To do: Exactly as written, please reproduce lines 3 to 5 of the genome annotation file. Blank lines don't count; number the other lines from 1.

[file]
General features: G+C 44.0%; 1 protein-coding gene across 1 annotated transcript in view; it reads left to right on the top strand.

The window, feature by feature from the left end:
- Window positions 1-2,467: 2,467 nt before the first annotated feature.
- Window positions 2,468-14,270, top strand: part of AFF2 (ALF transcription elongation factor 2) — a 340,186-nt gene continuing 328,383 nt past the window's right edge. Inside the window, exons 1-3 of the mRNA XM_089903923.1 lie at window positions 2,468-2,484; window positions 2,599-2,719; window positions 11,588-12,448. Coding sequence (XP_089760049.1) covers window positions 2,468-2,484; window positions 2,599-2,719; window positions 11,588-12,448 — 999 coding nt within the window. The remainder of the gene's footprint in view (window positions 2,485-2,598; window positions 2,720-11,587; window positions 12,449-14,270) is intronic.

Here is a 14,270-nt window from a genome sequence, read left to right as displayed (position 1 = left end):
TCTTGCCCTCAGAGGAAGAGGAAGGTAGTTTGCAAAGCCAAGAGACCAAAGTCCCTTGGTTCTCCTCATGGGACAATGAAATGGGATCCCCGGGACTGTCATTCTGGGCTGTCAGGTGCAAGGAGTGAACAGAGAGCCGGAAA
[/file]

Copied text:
- Window positions 1-2,467: 2,467 nt before the first annotated feature.
- Window positions 2,468-14,270, top strand: part of AFF2 (ALF transcription elongation factor 2) — a 340,186-nt gene continuing 328,383 nt past the window's right edge. Inside the window, exons 1-3 of the mRNA XM_089903923.1 lie at window positions 2,468-2,484; window positions 2,599-2,719; window positions 11,588-12,448. Coding sequence (XP_089760049.1) covers window positions 2,468-2,484; window positions 2,599-2,719; window positions 11,588-12,448 — 999 coding nt within the window. The remainder of the gene's footprint in view (window positions 2,485-2,598; window positions 2,720-11,587; window positions 12,449-14,270) is intronic.

Here is a 14,270-nt window from a genome sequence, read left to right as displayed (position 1 = left end):